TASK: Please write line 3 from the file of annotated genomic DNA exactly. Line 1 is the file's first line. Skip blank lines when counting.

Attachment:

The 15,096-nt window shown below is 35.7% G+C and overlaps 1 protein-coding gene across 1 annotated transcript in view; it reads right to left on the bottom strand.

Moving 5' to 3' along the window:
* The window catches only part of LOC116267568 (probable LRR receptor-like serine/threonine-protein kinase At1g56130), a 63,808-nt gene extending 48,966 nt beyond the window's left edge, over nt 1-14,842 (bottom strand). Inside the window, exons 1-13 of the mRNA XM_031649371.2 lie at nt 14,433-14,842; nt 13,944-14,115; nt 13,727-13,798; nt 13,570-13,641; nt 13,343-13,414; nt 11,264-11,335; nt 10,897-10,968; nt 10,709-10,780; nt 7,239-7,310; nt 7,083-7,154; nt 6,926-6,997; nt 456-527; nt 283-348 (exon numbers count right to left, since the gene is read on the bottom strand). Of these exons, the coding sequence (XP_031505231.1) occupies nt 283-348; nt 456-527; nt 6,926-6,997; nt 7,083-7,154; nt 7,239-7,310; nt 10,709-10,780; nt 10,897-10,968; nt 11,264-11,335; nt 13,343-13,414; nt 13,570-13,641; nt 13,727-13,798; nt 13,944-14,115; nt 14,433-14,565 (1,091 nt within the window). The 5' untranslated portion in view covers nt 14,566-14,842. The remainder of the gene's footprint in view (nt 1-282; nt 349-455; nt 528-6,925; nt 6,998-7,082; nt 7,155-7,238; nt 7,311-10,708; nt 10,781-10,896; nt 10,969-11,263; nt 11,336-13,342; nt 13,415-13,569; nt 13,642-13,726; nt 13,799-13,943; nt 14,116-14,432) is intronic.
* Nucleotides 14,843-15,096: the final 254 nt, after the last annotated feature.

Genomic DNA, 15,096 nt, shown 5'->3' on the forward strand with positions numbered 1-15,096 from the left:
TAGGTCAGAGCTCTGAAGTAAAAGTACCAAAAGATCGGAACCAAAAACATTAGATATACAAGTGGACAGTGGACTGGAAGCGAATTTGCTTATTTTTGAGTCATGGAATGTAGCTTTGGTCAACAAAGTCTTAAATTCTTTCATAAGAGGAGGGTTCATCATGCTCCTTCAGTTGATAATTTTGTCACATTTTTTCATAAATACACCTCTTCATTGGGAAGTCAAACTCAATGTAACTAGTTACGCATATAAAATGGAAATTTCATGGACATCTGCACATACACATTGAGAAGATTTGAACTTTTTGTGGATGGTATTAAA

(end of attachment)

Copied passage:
* The window catches only part of LOC116267568 (probable LRR receptor-like serine/threonine-protein kinase At1g56130), a 63,808-nt gene extending 48,966 nt beyond the window's left edge, over nt 1-14,842 (bottom strand). Inside the window, exons 1-13 of the mRNA XM_031649371.2 lie at nt 14,433-14,842; nt 13,944-14,115; nt 13,727-13,798; nt 13,570-13,641; nt 13,343-13,414; nt 11,264-11,335; nt 10,897-10,968; nt 10,709-10,780; nt 7,239-7,310; nt 7,083-7,154; nt 6,926-6,997; nt 456-527; nt 283-348 (exon numbers count right to left, since the gene is read on the bottom strand). Of these exons, the coding sequence (XP_031505231.1) occupies nt 283-348; nt 456-527; nt 6,926-6,997; nt 7,083-7,154; nt 7,239-7,310; nt 10,709-10,780; nt 10,897-10,968; nt 11,264-11,335; nt 13,343-13,414; nt 13,570-13,641; nt 13,727-13,798; nt 13,944-14,115; nt 14,433-14,565 (1,091 nt within the window). The 5' untranslated portion in view covers nt 14,566-14,842. The remainder of the gene's footprint in view (nt 1-282; nt 349-455; nt 528-6,925; nt 6,998-7,082; nt 7,155-7,238; nt 7,311-10,708; nt 10,781-10,896; nt 10,969-11,263; nt 11,336-13,342; nt 13,415-13,569; nt 13,642-13,726; nt 13,799-13,943; nt 14,116-14,432) is intronic.